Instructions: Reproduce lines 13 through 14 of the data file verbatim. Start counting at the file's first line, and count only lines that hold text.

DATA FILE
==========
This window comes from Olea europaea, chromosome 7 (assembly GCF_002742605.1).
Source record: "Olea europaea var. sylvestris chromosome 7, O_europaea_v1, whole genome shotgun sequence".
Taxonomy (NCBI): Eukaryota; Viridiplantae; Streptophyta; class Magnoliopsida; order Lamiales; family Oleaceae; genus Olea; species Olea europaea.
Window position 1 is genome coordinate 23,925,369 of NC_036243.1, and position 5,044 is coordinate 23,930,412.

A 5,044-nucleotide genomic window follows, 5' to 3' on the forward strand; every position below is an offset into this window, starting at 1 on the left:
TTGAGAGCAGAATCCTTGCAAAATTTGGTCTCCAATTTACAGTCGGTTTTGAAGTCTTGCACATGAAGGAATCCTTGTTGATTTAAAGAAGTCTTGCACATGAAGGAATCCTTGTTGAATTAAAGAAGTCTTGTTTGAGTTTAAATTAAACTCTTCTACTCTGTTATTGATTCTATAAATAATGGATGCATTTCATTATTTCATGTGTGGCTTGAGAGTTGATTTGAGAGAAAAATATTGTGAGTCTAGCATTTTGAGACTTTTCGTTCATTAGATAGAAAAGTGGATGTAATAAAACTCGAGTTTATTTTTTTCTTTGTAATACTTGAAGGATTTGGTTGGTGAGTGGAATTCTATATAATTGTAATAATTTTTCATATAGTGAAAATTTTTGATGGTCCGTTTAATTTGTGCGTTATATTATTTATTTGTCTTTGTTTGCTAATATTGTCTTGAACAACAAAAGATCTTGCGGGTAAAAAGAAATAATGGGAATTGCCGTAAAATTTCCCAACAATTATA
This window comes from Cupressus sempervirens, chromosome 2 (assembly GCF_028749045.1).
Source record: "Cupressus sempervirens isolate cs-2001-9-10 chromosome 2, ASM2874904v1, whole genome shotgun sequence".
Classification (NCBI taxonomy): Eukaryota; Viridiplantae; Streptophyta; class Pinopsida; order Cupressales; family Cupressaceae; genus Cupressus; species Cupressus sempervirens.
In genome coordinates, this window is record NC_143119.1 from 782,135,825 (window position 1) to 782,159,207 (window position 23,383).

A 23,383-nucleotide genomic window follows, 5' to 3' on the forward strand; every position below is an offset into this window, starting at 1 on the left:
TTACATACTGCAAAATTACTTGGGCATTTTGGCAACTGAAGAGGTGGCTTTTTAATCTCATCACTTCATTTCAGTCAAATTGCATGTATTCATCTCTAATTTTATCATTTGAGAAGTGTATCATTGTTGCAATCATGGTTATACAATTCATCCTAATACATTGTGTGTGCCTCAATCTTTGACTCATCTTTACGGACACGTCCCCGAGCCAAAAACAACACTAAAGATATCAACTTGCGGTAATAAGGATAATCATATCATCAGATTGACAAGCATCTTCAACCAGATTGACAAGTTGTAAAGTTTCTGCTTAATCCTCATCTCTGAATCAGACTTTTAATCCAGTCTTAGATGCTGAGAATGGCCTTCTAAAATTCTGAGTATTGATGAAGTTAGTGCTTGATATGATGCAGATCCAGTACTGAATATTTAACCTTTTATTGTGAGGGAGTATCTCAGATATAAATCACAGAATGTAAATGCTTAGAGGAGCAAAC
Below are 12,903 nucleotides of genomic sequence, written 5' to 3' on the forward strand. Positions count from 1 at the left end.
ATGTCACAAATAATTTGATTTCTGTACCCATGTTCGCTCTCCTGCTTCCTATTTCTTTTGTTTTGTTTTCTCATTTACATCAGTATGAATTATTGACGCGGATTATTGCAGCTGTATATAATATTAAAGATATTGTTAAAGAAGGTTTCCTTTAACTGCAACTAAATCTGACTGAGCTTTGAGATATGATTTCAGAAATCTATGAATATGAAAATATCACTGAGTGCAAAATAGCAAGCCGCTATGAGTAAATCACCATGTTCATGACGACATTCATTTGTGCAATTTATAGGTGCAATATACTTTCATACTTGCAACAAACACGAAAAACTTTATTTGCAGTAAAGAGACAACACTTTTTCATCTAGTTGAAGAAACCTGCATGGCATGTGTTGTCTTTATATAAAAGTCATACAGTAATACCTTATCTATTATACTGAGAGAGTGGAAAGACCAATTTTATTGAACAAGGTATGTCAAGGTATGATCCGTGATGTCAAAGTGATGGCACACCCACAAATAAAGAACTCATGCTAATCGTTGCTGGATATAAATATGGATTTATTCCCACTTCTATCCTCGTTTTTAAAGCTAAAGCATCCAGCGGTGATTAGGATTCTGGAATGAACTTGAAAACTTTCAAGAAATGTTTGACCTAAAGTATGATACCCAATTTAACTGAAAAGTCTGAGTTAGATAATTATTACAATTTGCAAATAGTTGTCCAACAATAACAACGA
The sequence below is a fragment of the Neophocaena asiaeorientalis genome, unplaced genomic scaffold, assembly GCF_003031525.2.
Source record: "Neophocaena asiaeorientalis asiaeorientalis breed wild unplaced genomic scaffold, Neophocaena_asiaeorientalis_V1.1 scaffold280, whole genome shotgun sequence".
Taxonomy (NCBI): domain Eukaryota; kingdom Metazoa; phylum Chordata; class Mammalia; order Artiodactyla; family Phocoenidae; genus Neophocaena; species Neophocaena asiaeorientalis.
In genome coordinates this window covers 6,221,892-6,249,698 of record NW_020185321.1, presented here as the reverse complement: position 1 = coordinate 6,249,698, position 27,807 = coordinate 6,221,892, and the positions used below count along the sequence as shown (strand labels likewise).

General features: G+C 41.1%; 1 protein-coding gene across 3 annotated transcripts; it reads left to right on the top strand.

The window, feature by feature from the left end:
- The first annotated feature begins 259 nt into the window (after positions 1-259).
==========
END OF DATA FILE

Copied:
Below are 12,903 nucleotides of genomic sequence, written 5' to 3' on the forward strand. Positions count from 1 at the left end.
ATGTCACAAATAATTTGATTTCTGTACCCATGTTCGCTCTCCTGCTTCCTATTTCTTTTGTTTTGTTTTCTCATTTACATCAGTATGAATTATTGACGCGGATTATTGCAGCTGTATATAATATTAAAGATATTGTTAAAGAAGGTTTCCTTTAACTGCAACTAAATCTGACTGAGCTTTGAGATATGATTTCAGAAATCTATGAATATGAAAATATCACTGAGTGCAAAATAGCAAGCCGCTATGAGTAAATCACCATGTTCATGACGACATTCATTTGTGCAATTTATAGGTGCAATATACTTTCATACTTGCAACAAACACGAAAAACTTTATTTGCAGTAAAGAGACAACACTTTTTCATCTAGTTGAAGAAACCTGCATGGCATGTGTTGTCTTTATATAAAAGTCATACAGTAATACCTTATCTATTATACTGAGAGAGTGGAAAGACCAATTTTATTGAACAAGGTATGTCAAGGTATGATCCGTGATGTCAAAGTGATGGCACACCCACAAATAAAGAACTCATGCTAATCGTTGCTGGATATAAATATGGATTTATTCCCACTTCTATCCTCGTTTTTAAAGCTAAAGCATCCAGCGGTGATTAGGATTCTGGAATGAACTTGAAAACTTTCAAGAAATGTTTGACCTAAAGTATGATACCCAATTTAACTGAAAAGTCTGAGTTAGATAATTATTACAATTTGCAAATAGTTGTCCAACAATAACAACGA